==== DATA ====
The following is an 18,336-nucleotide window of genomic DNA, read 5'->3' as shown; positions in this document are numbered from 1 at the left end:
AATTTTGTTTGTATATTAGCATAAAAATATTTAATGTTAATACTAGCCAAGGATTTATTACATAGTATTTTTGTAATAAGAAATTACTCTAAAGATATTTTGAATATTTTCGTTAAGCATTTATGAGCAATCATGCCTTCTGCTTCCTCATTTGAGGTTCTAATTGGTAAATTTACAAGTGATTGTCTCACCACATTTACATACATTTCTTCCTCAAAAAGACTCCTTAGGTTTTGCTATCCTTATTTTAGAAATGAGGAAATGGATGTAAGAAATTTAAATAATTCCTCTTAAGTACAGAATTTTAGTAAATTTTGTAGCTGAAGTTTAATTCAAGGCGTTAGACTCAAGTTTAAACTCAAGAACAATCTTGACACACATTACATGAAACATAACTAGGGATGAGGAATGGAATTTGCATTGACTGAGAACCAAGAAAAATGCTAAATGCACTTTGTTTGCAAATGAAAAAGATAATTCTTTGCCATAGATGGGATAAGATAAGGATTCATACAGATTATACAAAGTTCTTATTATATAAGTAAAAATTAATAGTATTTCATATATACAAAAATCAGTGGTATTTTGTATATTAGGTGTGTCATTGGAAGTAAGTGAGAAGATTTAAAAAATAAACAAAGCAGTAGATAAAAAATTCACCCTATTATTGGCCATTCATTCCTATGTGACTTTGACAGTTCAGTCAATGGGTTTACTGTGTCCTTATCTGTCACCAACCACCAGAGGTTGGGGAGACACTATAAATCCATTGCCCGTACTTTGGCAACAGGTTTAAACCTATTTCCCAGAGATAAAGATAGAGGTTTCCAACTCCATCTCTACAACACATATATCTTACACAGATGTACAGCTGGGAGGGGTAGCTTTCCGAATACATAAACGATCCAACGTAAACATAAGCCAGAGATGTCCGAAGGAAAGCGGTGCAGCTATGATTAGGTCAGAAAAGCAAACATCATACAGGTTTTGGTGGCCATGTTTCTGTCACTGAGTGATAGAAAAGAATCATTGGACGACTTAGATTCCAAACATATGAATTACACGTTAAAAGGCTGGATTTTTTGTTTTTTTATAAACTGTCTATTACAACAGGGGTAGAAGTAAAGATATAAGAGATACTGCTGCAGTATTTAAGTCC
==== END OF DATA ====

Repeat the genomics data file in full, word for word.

The following is an 18,336-nucleotide window of genomic DNA, read 5'->3' as shown; positions in this document are numbered from 1 at the left end:
AATTTTGTTTGTATATTAGCATAAAAATATTTAATGTTAATACTAGCCAAGGATTTATTACATAGTATTTTTGTAATAAGAAATTACTCTAAAGATATTTTGAATATTTTCGTTAAGCATTTATGAGCAATCATGCCTTCTGCTTCCTCATTTGAGGTTCTAATTGGTAAATTTACAAGTGATTGTCTCACCACATTTACATACATTTCTTCCTCAAAAAGACTCCTTAGGTTTTGCTATCCTTATTTTAGAAATGAGGAAATGGATGTAAGAAATTTAAATAATTCCTCTTAAGTACAGAATTTTAGTAAATTTTGTAGCTGAAGTTTAATTCAAGGCGTTAGACTCAAGTTTAAACTCAAGAACAATCTTGACACACATTACATGAAACATAACTAGGGATGAGGAATGGAATTTGCATTGACTGAGAACCAAGAAAAATGCTAAATGCACTTTGTTTGCAAATGAAAAAGATAATTCTTTGCCATAGATGGGATAAGATAAGGATTCATACAGATTATACAAAGTTCTTATTATATAAGTAAAAATTAATAGTATTTCATATATACAAAAATCAGTGGTATTTTGTATATTAGGTGTGTCATTGGAAGTAAGTGAGAAGATTTAAAAAATAAACAAAGCAGTAGATAAAAAATTCACCCTATTATTGGCCATTCATTCCTATGTGACTTTGACAGTTCAGTCAATGGGTTTACTGTGTCCTTATCTGTCACCAACCACCAGAGGTTGGGGAGACACTATAAATCCATTGCCCGTACTTTGGCAACAGGTTTAAACCTATTTCCCAGAGATAAAGATAGAGGTTTCCAACTCCATCTCTACAACACATATATCTTACACAGATGTACAGCTGGGAGGGGTAGCTTTCCGAATACATAAACGATCCAACGTAAACATAAGCCAGAGATGTCCGAAGGAAAGCGGTGCAGCTATGATTAGGTCAGAAAAGCAAACATCATACAGGTTTTGGTGGCCATGTTTCTGTCACTGAGTGATAGAAAAGAATCATTGGACGACTTAGATTCCAAACATATGAATTACACGTTAAAAGGCTGGATTTTTTGTTTTTTTATAAACTGTCTATTACAACAGGGGTAGAAGTAAAGATATAAGAGATACTGCTGCAGTATTTAAGTCC